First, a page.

Wednesday, September 12, 2007

ZODB vs Durus

Soon after, I posted my last article about ZODB performance against SQLite3, I got a polite comment from Michael Watkins reminding me of Durus. Durus is a simpler object database inpired by ZODB. Despite not having many of the features of ZODB, such as multi-threaded storage access, multiple storage backends, asynchronous IO, versions, undo and conflict resolution (according to Durus own FAQ), It is a very capable database. So I decided to adapt my benchmark script and pitch Durus against ZODB. Please note that my benchmark code is very simple and does not explore well the differences between Durus and ZODB. A better comparison is left as an exercise to the reader. ;-)

Despite the simplicity of my test code, There was one suprinsing result of my test. Both databases used files as storages, but the file size for Durus was 3.7MB for a million records, while ZODB file size was 23.7MB !!!

Both database systems offer the option of packing their stores, to reduce size, but this feature was not used. Besides, to pack a ZODB storage file, the same ammount of free disk space is required, wich only makes matters worse for ZODB. Please, also check Michael's Blog for a very interesting benchmark of Durus vs cPickle.

Here is the code:

import time, os, glob
import ZODB
from ZODB import FileStorage, DB
import pylab as P

from durus.file_storage import FileStorage as FS
from durus.connection import Connection


def zInserts(n):
print "Inserting %s records into ZODB"%n
for i in xrange(n):
dbroot[i] = {'name':'John Doe','sex':1,'age':35}
connection.transaction_manager.commit()

def DurusInserts(n):
print "Inserting %s records into Durus"%n
for i in xrange(n):
Droot[i] = {'name':'John Doe','sex':1,'age':35}
conndurus.commit()

recsize = [1000,5000,10000,50000,100000,200000,400000,600000,800000,1000000]
zperf = []
durusperf =[]
for n in recsize:
# remove old databases
if os.path.exists('testdb.fs'):
[os.remove(i) for i in glob.glob('testdb.fs*')]
if os.path.exists('test.durus'):
os.remove('test.durus')
# setup ZODB storage
dbpath = 'testdb.fs'
storage = FileStorage.FileStorage(dbpath)
db = DB(storage)
connection = db.open()
dbroot = connection.root()
#Setting up durus database
conndurus = Connection(FS("test.durus"))
Droot = conndurus.get_root()
#begin tests
t0 = time.clock()
zInserts(n)
t1 = time.clock()
# closing and reopening ZODB' database to make sure
# we are reading from file and not from some memory cache
connection.close()
db.close()
storage = FileStorage.FileStorage(dbpath)
db = DB(storage)
connection = db.open()
dbroot = connection.root()
t2 = time.clock()
print "Number of records read from ZODB: %s"%len(dbroot.items())
t3 = time.clock()
ztime = (t1-t0)+(t3-t2)
zperf.append(ztime)
print 'Time for ZODB: %s seconds\n'%ztime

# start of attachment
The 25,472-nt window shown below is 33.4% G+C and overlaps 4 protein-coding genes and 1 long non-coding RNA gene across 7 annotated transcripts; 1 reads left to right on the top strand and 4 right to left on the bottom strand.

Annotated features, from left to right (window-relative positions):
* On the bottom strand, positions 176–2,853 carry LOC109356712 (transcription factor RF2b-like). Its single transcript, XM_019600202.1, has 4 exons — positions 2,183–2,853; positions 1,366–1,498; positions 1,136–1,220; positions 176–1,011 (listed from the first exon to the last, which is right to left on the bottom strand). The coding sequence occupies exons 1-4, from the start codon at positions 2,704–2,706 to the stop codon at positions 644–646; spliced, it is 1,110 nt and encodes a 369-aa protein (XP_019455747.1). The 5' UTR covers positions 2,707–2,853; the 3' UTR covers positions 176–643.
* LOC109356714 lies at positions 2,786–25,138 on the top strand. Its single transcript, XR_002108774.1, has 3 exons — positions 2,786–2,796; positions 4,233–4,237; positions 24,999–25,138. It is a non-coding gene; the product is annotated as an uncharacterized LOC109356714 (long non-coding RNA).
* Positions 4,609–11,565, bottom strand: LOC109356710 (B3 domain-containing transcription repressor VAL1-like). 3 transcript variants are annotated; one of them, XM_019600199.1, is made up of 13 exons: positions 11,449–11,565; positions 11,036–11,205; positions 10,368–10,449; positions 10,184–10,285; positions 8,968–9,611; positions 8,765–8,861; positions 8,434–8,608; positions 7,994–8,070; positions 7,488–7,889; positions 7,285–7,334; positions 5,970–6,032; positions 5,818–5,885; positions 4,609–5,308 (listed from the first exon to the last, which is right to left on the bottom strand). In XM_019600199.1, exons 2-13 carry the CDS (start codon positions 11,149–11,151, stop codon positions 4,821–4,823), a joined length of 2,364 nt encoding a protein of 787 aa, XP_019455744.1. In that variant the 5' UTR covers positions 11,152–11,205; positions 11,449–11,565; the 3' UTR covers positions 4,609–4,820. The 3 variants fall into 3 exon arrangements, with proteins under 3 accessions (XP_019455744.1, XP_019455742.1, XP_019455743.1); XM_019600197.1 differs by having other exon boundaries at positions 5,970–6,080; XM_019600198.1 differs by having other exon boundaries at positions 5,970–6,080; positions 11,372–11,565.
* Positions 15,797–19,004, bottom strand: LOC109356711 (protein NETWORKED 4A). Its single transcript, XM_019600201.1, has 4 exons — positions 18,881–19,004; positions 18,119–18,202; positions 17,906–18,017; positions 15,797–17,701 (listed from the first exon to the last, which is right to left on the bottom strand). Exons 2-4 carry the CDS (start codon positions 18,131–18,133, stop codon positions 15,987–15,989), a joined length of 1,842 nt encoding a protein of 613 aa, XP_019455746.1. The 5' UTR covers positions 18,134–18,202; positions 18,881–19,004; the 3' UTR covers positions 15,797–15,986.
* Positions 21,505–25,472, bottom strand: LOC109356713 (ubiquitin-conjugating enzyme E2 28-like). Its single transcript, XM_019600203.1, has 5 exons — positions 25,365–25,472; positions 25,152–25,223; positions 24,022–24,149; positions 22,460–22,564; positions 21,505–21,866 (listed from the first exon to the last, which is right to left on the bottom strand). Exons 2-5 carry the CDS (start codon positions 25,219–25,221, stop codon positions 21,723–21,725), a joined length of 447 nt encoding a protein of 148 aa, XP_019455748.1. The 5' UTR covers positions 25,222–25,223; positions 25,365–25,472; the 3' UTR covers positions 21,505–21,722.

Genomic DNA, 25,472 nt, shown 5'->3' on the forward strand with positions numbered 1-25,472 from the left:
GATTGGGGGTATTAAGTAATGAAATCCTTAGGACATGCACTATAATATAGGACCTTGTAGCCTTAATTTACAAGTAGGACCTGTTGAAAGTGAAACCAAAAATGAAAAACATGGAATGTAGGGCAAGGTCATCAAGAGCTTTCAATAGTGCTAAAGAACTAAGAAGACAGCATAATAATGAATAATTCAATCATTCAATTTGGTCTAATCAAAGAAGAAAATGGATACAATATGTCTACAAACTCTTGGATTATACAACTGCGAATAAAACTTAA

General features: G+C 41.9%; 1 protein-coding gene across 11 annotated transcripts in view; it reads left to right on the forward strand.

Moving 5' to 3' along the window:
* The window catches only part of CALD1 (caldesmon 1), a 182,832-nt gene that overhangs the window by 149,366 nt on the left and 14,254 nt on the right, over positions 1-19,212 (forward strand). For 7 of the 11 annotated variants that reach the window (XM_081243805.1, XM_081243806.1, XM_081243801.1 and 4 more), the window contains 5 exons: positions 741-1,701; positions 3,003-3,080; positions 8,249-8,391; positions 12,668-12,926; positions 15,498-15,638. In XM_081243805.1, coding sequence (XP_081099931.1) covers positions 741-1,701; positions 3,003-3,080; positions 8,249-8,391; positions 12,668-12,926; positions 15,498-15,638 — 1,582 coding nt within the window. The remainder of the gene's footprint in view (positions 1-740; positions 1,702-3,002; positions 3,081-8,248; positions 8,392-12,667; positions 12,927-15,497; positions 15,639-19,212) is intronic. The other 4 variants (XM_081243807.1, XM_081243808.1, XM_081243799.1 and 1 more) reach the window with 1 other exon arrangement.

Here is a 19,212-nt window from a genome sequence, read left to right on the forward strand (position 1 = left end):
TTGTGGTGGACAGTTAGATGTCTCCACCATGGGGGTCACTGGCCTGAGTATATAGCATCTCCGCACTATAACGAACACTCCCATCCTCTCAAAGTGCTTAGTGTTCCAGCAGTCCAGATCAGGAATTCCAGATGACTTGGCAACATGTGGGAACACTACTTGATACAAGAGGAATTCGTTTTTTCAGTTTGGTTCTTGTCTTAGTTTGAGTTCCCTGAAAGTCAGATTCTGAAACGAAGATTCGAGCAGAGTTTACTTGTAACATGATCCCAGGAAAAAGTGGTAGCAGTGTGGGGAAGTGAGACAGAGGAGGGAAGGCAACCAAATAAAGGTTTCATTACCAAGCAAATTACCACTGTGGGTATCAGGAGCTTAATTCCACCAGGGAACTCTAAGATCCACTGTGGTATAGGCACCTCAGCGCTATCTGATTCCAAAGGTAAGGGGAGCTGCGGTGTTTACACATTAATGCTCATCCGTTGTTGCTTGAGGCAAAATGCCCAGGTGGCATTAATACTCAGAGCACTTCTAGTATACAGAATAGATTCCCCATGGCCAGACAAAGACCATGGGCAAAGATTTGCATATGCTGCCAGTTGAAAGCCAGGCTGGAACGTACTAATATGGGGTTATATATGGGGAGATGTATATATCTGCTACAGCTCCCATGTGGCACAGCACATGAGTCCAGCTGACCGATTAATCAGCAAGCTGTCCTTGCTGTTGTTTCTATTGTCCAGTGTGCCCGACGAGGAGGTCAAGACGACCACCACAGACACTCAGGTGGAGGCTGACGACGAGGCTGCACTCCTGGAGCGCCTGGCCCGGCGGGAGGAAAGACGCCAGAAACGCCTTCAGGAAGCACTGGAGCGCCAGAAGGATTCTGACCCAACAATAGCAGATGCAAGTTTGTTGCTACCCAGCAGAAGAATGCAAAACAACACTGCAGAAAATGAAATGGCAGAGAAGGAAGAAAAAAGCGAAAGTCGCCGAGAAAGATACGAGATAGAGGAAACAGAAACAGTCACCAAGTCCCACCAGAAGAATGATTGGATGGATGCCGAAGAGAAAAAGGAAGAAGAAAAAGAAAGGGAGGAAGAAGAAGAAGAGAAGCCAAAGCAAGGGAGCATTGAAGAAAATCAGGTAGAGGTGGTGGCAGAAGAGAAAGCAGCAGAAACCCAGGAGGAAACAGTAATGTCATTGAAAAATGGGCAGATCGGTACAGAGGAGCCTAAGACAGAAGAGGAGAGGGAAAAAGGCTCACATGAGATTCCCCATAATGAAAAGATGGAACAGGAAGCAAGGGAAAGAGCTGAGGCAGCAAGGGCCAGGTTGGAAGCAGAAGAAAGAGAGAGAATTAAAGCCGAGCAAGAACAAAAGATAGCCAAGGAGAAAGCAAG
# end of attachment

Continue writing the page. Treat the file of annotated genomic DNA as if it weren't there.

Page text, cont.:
t4 = time.clock()
DurusInserts(n)
t5 = time.clock()
conndurus = Connection(FS("test.durus"))
Droot = conndurus.get_root()
t6 = time.clock()
print "Number of records read from Durus: %s"%len(Droot.items())
t7 = time.clock()
Dtime = (t5-t4)+(t7-t6)
durusperf.append(Dtime)
print 'Time for Durus with db on Disk: %s seconds\n'%Dtime
P.plot(recsize,zperf,'-v',recsize,durusperf,'-^')
P.legend(['ZODB','Durus'])
P.xlabel('inserts')
P.ylabel('time(s)')
P.show()

4 comments:

Anonymous said...

If what you say about Durus not supporting undo (aka history of object versions) is true, it probably accounts for the difference in file sizes.

Michael Watkins said...

Flávio - I'm not too surprised that the curves are very similar; the design principles underlying Durus are intentionally the same as ZODB - the authors of Durus had been using ZODB in their applications and wanted a fairly similar looking approach. I can't speak to why they reimplemented ZODB but perhaps there is a FAQ on that lying about somewhere.

Durus was intentionally designed to be simpler. It hits the key functionality of ZODB - easy Python centric persistence; offers a StorageServer that supports multiple clients over the network (or on the same machine), similar to ZEO; but it doesn't offer the "undo" features or MVCC and other things that ZODB offers.

Being simpler, one can sit down and read the Durus code in a single sitting and come away with a pretty good feeling for how it works (although you don't have to in order to use it).

Recently I wrote a Postgresql and generic DBAPI (sqlite coming soon) back end for Durus - the bulk of the work and test code I got done in a single sitting. I don't think I could tackle that with ZODB with the same level of success.

I would use either tool without thinking too hard about it, but by philosophy I tend to pick the simplest tool that is appropriate for the job at hand which is more or less why I use Durus.

Either would be a find addition to anyone's tool it. There is an awful lot of Python solution code (web oriented and otherwise) being written that could benefit from using a Python object database.

Its fun, fast, and natural feeling.

Mind you... coming from SQL there is sometimes a period of mind-set adjustment one has to go through before "aha" sets in.

David Binger said...

Durus has a switch that causes the object records to be compressed before they are written to disk. By default, compression is on. This costs some CPU time but tends to save much space on the disk. I think that accounts almost entirely for the difference in file size between Durus and ZODB.

Wheat said...

It would be interesting to run these benchmarks against PyTables. You don't get features such as concurrent writes with PyTables, but you do produce self-describing binary data in HDF5, so it's possible to share data with non-Python programmers. HDF5 also does interesting things with data compression, so it should generate smaller data files:

http://www.pytables.org

And the ZODB does rock :)

ccp

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